• As a rule
  • Ordinarily
  • Regularly
  • In particular
  • For instance
  • Particularly
  • Especially
  • Such as
  • Including
  • Namely
  • For example
  • As an example
  • In this case
  • Above all
  • Singularly
  • Likewise
  • Coupled with
  • Compared to
  • In comparison to
  • Together with
  • Besides
  • In brief
  • In short
  • In conclusion
  • In the meantime
  • Soon
  • Later
  • In the meanwhile
  • Afterward
  • Earlier
  • In summary
  • To summarize
  • Finally
  • Before
  • After
  • By the way
  • Incidentally
  • As a result of
  • Accidentally
  • Here
  • There
  • Over there
  • Opposite
  • Under
  • Beyond
  • In the distance
  • To the left
  • To the right

Purpose of Transition Words

Transition words help a written piece to flow more smoothly. Without these types of words, your writing will become choppy. However, sometimes, when a writer is advised to use a new type of device in his or her writing, that person will tend to start sprinkling it in everywhere. Transition words should really fall very naturally throughout a composition.

Let's take a look at examples of sentences without a transition words, and then add a transition word in. You will be able to see how they work with the written word. The first example in each set is lacking a transition word, and the second example in each set has one added.

  • Carla spent a long day working at school and then cooked dinner for her family. She needed a large cup of coffee.
    Carla spent a long day working at school and then cooked dinner for her family. Therefore, she needed a large cup of coffee.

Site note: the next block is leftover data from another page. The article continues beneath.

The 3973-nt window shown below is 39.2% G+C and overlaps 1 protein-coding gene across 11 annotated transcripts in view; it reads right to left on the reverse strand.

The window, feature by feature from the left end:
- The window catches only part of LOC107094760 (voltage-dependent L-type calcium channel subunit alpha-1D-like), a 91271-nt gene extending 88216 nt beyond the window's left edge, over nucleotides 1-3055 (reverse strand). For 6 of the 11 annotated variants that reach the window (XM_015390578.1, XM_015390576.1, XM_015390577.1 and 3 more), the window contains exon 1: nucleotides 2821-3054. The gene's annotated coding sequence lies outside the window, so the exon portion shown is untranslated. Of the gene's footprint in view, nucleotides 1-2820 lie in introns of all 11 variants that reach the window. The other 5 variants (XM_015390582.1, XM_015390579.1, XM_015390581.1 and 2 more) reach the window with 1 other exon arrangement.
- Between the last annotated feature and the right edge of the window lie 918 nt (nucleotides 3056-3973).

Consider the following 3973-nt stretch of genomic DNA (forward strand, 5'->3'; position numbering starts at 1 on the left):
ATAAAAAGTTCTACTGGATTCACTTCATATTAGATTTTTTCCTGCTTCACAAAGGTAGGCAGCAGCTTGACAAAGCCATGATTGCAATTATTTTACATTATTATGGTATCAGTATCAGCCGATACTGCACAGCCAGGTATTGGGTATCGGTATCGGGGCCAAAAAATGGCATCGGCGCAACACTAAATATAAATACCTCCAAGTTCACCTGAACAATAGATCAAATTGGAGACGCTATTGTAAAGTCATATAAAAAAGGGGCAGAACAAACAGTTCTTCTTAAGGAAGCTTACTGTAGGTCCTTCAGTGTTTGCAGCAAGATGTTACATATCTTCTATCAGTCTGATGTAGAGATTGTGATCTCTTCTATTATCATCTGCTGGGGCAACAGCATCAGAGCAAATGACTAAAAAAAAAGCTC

• Jeffrey will be ready to leave for the trip in 20 minutes. Fill up the car with gas please.
    Jeffrey will be ready to leave for the trip in 20 minutes. In the meanwhile, fill up the car with gas please.
  • The trip through the desert was extremely tiring for the crew. Then they saw civilization.
    The trip through the desert was extremely tiring for the crew. Then, in the distance, they saw civilization.
  • Paul did not run for the ice cream truck with the other children. He doesn't like ice cream.
    Paul did not run for the ice cream truck with the other children, because he doesn't like ice cream. 

After you read these senetences over a few times, you will see how adding in a transition makes the written word flow better.

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List of Transition Words

By YourDictionary

Anyone who has ever received criticism about a written assignment has quite possibly been told to use more transition words, which is where this list of transition words come in handy.